In the papers recently, there was a story about a couple who married in 2003. They lived in Mysore. When she was pregnant in 2006, she went back to the parents’ home in Bangalore, but refused to return to her husband’s home after the baby was born. She even offered to set up a clinic for him in Bangalore. Finally, she lodged a ‘dowry complaint’ against her husband. So, there was money involved.
One of the things I was afraid of when going for the Art of Joyfulness-Mindful Living Excellence Retreat from 3rd to 5th January 2014 was the requirement that we must be silent and quiet at all times. After all, wasn’t solitary confinement a form of corporeal punishment?
When I told friends that I was going for the Art of Joyfulness-Mindful Living Excellence Retreat from 3rd to 5th January 2014, many asked where this retreat was going to be held. When I told them Gunung Jerai, the collective gasps said it all: you see, Gunung Jerai has a reputation for being haunted. Talismans and prayers were offered for my safety.
In today’s papers, in an article called Listen. Think. Eat, Addie Broyles writes about mindful eating. Broyles refers to Michelle May (a family-physician-turned-wellness-coach) who says that there are three types of eaters: restrictive eaters, overeaters and instinctive eaters. Most of us oscillate between the first two. What we should aim for is instinctive eating. May is also quoted as saying this: “Mindful eating means you eat with intention and attention.”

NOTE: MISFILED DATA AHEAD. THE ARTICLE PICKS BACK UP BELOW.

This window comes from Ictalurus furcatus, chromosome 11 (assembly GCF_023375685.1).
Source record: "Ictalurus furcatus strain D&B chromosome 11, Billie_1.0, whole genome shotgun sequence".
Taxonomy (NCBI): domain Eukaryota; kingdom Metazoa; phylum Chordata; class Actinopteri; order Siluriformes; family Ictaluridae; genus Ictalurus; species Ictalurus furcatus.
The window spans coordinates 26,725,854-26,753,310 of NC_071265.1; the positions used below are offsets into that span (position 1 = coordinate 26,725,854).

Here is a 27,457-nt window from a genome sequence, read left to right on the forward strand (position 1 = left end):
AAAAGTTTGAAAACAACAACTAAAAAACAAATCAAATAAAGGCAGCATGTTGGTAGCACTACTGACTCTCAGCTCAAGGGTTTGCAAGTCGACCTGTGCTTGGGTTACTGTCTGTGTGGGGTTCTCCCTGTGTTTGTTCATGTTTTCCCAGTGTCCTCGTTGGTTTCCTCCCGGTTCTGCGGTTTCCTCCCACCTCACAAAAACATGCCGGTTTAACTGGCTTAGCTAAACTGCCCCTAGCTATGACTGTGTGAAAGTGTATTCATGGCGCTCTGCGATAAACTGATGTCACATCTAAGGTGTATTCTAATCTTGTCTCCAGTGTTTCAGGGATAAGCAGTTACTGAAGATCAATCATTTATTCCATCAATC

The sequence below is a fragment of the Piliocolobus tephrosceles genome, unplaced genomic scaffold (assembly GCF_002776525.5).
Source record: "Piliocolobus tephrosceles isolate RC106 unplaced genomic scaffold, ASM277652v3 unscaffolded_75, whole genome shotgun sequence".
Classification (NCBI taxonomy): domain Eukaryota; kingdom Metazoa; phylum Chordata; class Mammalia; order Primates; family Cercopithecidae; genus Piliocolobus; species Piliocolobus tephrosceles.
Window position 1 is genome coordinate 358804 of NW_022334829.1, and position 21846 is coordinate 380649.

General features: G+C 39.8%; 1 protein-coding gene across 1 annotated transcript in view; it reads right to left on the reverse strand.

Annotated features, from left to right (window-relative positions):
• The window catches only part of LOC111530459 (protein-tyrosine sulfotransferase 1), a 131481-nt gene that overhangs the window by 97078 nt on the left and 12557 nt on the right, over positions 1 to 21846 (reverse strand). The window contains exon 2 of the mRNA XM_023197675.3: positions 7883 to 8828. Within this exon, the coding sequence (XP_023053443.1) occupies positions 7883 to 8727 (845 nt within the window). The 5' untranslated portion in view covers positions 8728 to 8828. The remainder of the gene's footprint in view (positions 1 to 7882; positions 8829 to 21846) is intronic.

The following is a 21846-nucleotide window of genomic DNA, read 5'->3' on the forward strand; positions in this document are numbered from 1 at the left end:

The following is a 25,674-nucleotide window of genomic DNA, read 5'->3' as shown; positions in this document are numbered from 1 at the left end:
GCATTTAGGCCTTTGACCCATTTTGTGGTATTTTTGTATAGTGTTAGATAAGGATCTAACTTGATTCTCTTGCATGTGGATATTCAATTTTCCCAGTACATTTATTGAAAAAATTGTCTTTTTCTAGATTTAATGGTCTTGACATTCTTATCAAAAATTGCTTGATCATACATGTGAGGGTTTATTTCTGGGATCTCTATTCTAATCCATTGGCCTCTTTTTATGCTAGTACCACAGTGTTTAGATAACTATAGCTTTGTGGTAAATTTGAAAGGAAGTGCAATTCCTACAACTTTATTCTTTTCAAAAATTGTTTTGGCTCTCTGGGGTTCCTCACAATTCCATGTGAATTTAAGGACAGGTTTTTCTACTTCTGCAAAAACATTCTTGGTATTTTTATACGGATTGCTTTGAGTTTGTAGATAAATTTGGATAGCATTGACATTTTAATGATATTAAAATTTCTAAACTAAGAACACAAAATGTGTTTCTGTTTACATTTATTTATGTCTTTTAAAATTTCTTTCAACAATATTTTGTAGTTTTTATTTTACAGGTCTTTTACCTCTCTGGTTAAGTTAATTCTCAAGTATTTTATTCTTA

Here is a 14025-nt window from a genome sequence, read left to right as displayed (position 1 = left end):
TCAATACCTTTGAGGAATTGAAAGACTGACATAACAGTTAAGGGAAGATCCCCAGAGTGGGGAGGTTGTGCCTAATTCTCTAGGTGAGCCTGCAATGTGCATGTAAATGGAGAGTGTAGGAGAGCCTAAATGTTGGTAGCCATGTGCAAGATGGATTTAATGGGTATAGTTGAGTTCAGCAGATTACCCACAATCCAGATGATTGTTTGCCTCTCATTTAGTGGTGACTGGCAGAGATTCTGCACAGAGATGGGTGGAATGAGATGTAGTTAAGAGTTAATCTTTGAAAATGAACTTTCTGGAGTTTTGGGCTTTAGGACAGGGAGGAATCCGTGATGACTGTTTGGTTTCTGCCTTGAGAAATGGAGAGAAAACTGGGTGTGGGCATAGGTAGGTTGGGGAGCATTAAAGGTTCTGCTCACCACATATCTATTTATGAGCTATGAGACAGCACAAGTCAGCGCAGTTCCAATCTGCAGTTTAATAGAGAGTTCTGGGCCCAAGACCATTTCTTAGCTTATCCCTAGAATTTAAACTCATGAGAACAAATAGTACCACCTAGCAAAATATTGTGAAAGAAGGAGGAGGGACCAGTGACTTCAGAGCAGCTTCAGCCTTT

The core of the Art of Joyfulness-Mindful Living Excellence Retreat from 3rd to 5th January 2014 was, of course, the art of breathing. The way I see it, what we were taught was the art of meditation by focusing on the breath. I am not new to meditation for I am already aware and have been practising (though not very well or regularly) the other kind of meditation – transcendental meditation.
One of the most poignant lessons during the Art of Joyfulness-Mindful Living Excellence Retreat Jan 3-5, 2014 was none other than the one on ‘Mindfulness of Gratitude’. It is easy to be grateful for all the things that you like and are already grateful for. For instance, parents, family, friends, food to eat and a roof over your head. What I appreciated during this session was the part on how to feel grateful for something I don’t yet feel grateful for. Here’s what is written in the manual:
In a previous post, Rohi suggested I share the steps I took to make the cover image for Ladoo Dog. I thought this was great idea and that it would be an easy post to write. I can’t believe that although it’s been barely 3 weeks since I created the cover image, I had difficulty recalling the exact steps I took. Nevertheless, I’ve written out a rough guide for this post. So, here goes: